LABELS: Radio Netherlands Music
ALBUM TITLE: Collection: Anthology of the Royal Concertgebouw Orchestra, Vol. 1 Ð 1935-50
WORKS: Works by Wagner, Mahler, Busoni, Ravel, Strauss, Beethoven, Franck,
PERFORMER: Amsterdam Concertgebouw Orchestra/various conductors & soloists
CATALOGUE NO: 97017 (distr. +31 35 672 4478; www.rnmusic.nl)
The 15 years documented by this capacious, wide-ranging collection of broadcast recordings cover the last decade of Willem Mengelberg’s half-century at the helm of the Concertgebouw Orchestra and extend to 1950, the era of Eduard van Beinum. Over the course of this period the orchestra’s sonority improved noticeably in mellifluousness and blend. Conversely, the use of string portamento, often prominent in earlier performances, largely disappears by the later ones. Although there is no steady chronological trend toward conductorial objectivity, performances featuring extensive tempo manipulations are few and far between – the only striking exercises in such a style are Mengelberg’s billowing, ecstatic account of Franck’s D minor Symphony (1940), a fluidly paced Mozart G minor Symphony from Eugen Jochum (1943), Wilhelm Furtwängler’s characteristic inflections in the First Symphonies of Brahms and Beethoven (1950) and intriguing performances of Honegger, Haydn and Brahms led by Jan Koetsier (the orchestra’s second-in-command from 1942 to 1948).
Of the remaining conductors, Bruno Walter makes a particularly strong impression, combining forceful despair and sweet release in Wagner’s Flying Dutchman Overture (1936) and offering a tumultuous Mahler First (1947). Under Walter’s baton, Adolf Busch plays Busoni’s Violin Concerto (1936) with great fire and integrity, but Paul Wittgenstein lacks the technical scope and imaginative flair to make much of his most famous commission, Ravel’s Piano Concerto for the Left Hand (1937). Pierre Monteux is represented by a fine 1939 concert of French music and presides over the first performance of Hendrik Andriessen’s Organ Concerto in 1950, with the composer as soloist.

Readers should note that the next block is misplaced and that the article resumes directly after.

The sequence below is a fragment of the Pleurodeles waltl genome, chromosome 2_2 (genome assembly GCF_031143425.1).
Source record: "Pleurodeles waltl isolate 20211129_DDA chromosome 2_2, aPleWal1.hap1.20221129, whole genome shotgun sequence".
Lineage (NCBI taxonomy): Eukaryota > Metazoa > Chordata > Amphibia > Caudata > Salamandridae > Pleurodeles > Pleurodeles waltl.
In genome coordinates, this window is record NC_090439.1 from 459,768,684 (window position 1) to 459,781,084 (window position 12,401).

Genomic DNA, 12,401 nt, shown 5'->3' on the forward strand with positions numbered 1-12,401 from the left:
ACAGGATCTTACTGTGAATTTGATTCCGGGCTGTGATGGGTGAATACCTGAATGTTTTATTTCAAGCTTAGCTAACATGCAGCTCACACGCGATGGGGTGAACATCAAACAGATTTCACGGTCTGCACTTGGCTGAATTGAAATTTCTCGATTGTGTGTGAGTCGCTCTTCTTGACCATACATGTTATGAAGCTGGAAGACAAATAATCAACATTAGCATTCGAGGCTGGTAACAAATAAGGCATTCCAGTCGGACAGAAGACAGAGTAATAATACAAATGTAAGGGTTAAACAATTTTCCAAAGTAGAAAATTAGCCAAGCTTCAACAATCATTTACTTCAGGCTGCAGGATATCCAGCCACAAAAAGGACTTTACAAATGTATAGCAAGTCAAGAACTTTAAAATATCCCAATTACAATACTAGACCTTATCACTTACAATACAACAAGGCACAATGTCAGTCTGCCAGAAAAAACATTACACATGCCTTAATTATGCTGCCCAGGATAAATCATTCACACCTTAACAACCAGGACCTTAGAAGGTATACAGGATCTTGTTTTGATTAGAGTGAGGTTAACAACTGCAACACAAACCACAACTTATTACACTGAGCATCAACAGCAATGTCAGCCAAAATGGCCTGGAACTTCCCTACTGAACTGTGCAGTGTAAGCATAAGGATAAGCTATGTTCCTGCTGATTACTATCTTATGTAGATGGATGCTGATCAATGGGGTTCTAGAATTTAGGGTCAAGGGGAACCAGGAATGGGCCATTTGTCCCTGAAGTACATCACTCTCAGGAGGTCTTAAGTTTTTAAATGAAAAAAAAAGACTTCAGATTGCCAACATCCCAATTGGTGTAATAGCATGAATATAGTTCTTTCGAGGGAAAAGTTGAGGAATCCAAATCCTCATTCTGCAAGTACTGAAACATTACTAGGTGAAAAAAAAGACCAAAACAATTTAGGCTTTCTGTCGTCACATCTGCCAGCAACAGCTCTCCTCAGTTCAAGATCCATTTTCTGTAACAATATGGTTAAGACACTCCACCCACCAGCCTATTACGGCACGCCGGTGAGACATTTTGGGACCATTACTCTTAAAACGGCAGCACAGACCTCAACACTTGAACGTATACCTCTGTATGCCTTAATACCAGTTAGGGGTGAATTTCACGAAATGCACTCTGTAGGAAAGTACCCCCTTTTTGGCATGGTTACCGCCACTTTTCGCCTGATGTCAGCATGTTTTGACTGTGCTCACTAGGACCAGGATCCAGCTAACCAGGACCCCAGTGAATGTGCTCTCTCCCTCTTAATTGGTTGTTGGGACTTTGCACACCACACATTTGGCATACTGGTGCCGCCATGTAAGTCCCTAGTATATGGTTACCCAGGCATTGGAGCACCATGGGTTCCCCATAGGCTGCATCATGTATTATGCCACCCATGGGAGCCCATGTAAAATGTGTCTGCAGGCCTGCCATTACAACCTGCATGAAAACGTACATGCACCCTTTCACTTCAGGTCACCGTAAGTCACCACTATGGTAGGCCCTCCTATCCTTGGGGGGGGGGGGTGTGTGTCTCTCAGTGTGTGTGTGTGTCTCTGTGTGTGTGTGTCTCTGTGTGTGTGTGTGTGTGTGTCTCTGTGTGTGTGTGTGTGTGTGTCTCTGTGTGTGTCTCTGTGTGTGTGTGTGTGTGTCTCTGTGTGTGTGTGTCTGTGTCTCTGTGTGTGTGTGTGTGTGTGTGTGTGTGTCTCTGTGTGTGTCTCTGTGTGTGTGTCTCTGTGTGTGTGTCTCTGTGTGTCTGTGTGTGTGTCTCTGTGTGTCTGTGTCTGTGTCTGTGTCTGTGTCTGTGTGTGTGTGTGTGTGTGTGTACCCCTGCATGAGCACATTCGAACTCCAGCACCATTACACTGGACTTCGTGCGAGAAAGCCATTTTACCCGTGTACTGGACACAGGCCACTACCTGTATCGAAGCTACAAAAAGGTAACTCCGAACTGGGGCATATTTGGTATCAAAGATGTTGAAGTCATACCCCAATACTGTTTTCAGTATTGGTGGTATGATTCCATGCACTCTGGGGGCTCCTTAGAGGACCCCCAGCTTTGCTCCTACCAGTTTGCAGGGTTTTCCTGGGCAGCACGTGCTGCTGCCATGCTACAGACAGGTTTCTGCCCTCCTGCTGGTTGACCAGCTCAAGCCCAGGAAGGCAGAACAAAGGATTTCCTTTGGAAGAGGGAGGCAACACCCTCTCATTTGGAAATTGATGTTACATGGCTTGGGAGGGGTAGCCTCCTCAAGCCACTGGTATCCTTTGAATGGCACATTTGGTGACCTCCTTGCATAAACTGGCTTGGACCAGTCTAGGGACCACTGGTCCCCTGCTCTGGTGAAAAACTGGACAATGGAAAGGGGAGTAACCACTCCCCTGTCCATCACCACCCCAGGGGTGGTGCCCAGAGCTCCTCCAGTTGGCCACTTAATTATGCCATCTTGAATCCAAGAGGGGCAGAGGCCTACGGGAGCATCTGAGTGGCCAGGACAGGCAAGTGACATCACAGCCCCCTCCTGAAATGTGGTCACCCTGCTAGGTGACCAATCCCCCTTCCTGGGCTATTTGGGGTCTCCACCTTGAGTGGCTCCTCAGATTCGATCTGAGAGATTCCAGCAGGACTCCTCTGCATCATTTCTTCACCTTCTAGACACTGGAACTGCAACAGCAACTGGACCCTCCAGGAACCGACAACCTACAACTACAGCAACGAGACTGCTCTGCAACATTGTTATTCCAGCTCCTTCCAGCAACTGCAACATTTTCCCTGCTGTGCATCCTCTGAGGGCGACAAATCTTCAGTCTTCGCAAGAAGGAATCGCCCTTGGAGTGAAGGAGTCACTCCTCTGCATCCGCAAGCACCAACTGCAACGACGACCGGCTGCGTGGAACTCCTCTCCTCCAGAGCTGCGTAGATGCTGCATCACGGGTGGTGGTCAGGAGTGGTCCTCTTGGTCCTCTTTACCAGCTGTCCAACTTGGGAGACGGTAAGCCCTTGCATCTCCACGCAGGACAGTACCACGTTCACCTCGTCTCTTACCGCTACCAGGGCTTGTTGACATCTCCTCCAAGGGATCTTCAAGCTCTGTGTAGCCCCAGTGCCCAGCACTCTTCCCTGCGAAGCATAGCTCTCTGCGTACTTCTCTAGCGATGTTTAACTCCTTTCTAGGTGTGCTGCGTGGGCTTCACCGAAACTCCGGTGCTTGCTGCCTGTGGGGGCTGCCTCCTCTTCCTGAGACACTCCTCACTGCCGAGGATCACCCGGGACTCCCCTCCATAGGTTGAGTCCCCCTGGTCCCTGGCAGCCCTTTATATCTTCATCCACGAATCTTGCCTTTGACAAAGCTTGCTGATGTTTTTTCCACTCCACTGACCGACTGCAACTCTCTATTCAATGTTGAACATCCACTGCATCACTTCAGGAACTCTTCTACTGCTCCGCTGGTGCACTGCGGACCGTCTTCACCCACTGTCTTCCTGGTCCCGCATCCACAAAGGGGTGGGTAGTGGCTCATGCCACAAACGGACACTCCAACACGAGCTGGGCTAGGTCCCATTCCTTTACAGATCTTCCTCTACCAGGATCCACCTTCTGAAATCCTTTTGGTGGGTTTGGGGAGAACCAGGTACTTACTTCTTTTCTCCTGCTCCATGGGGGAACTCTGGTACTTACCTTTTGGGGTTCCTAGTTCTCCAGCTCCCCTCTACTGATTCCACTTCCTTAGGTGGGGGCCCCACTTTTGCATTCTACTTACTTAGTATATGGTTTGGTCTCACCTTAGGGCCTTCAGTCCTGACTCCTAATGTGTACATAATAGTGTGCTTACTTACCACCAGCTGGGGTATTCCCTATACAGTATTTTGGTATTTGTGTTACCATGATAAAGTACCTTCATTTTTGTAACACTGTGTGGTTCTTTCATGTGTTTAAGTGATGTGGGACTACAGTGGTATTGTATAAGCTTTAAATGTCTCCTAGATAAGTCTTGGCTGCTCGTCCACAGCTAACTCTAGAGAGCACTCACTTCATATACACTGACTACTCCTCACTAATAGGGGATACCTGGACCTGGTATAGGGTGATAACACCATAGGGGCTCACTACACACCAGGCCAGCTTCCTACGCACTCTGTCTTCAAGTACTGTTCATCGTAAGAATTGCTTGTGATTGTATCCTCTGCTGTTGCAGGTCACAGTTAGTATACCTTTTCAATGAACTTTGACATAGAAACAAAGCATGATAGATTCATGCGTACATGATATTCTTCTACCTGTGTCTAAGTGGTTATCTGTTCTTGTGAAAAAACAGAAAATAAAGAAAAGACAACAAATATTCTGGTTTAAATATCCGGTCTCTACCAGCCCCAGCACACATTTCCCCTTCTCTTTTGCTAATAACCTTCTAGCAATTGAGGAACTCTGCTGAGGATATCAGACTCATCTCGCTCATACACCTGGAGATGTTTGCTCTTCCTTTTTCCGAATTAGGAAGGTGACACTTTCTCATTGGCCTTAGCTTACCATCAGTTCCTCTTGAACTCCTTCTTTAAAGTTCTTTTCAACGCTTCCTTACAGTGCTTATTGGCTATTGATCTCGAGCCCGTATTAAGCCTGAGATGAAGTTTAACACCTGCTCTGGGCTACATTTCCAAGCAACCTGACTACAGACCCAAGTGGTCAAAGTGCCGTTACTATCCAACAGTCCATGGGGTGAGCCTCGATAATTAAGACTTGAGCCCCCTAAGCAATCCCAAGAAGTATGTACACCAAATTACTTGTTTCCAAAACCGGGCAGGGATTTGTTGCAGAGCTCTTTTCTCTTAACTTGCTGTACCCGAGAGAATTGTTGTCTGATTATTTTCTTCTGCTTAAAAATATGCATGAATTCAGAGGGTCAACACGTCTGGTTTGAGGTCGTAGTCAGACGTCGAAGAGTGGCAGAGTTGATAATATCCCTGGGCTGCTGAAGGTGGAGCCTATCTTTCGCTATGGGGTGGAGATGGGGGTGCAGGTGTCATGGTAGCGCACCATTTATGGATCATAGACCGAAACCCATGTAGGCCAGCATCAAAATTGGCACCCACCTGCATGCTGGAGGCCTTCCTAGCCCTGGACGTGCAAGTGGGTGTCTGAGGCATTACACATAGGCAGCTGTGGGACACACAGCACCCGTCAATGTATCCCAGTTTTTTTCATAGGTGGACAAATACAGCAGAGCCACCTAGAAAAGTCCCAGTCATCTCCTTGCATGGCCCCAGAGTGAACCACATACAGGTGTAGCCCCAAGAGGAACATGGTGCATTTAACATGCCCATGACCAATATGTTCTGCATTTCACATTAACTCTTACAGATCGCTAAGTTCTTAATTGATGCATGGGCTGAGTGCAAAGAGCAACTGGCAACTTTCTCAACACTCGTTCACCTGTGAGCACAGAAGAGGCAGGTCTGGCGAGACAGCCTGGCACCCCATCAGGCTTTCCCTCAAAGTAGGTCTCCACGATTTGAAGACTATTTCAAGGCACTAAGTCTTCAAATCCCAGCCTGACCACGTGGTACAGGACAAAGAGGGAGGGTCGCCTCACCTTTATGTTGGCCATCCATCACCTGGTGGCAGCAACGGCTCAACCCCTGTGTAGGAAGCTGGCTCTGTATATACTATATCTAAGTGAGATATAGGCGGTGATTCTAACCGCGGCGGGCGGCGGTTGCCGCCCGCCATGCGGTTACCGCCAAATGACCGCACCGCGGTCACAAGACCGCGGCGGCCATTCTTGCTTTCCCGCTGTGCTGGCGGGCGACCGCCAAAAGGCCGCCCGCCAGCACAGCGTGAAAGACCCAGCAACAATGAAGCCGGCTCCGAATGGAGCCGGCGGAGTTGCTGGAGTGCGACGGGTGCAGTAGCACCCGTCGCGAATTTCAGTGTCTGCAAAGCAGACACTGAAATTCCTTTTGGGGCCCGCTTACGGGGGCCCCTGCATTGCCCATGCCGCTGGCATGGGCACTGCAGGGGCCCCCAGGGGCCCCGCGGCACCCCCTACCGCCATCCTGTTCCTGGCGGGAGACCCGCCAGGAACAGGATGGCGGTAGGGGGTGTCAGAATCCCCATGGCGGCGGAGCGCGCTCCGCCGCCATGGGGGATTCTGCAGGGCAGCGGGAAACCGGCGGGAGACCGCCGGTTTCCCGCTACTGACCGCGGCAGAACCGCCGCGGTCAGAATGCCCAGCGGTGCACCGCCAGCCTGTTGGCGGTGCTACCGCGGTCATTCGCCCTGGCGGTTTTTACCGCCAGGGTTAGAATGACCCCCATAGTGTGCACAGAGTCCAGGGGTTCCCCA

Other notable performances include Rafael Kubelík’s Shostakovich Seventh (1950), Reger’s Böcklin Suite under Hermann Abendroth (1941), Otto Klemperer’s Bruckner Fourth (1947), Paul Hindemith leading his own Symphony in E flat (1949) and Erich Kleiber’s Beethoven Fifth (1950). There’s a whole raft of little-known music by Malipiero, Wagenaar, Rossellini and the like, with instructive podium appearances by Paray, Karajan, Boult and van Otterloo. Finally, a curiosity that reflects the political turmoil in Europe at that time: during the ‘Abschied’ of Mahler’s Das Lied von der Erde (1939), a woman loudly proclaims to the conductor, ‘Deutschland über alles, Herr Schuricht’.